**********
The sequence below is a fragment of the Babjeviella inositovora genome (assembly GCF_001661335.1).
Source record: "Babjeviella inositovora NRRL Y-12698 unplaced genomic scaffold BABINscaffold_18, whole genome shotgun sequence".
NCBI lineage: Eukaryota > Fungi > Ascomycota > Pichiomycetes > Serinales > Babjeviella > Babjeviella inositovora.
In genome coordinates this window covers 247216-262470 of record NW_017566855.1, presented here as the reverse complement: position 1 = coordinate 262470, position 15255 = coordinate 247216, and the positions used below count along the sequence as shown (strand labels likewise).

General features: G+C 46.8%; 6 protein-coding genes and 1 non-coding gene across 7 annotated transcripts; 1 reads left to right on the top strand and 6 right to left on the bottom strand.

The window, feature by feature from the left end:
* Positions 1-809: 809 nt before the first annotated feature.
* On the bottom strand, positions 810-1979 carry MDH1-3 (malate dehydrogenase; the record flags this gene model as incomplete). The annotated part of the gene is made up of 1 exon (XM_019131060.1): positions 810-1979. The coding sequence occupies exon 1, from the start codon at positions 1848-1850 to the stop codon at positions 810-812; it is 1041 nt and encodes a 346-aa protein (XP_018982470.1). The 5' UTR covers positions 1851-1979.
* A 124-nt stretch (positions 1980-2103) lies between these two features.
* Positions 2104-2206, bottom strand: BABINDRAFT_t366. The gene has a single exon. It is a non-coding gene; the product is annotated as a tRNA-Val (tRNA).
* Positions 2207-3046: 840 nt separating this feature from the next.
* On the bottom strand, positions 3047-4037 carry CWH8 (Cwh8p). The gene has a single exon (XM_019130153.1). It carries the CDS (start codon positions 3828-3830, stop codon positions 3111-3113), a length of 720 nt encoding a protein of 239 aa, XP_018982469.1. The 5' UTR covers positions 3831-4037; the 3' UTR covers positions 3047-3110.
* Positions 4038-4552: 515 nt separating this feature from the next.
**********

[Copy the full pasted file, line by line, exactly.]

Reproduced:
The sequence below is a fragment of the Babjeviella inositovora genome (assembly GCF_001661335.1).
Source record: "Babjeviella inositovora NRRL Y-12698 unplaced genomic scaffold BABINscaffold_18, whole genome shotgun sequence".
NCBI lineage: Eukaryota > Fungi > Ascomycota > Pichiomycetes > Serinales > Babjeviella > Babjeviella inositovora.
In genome coordinates this window covers 247216-262470 of record NW_017566855.1, presented here as the reverse complement: position 1 = coordinate 262470, position 15255 = coordinate 247216, and the positions used below count along the sequence as shown (strand labels likewise).

General features: G+C 46.8%; 6 protein-coding genes and 1 non-coding gene across 7 annotated transcripts; 1 reads left to right on the top strand and 6 right to left on the bottom strand.

The window, feature by feature from the left end:
* Positions 1-809: 809 nt before the first annotated feature.
* On the bottom strand, positions 810-1979 carry MDH1-3 (malate dehydrogenase; the record flags this gene model as incomplete). The annotated part of the gene is made up of 1 exon (XM_019131060.1): positions 810-1979. The coding sequence occupies exon 1, from the start codon at positions 1848-1850 to the stop codon at positions 810-812; it is 1041 nt and encodes a 346-aa protein (XP_018982470.1). The 5' UTR covers positions 1851-1979.
* A 124-nt stretch (positions 1980-2103) lies between these two features.
* Positions 2104-2206, bottom strand: BABINDRAFT_t366. The gene has a single exon. It is a non-coding gene; the product is annotated as a tRNA-Val (tRNA).
* Positions 2207-3046: 840 nt separating this feature from the next.
* On the bottom strand, positions 3047-4037 carry CWH8 (Cwh8p). The gene has a single exon (XM_019130153.1). It carries the CDS (start codon positions 3828-3830, stop codon positions 3111-3113), a length of 720 nt encoding a protein of 239 aa, XP_018982469.1. The 5' UTR covers positions 3831-4037; the 3' UTR covers positions 3047-3110.
* Positions 4038-4552: 515 nt separating this feature from the next.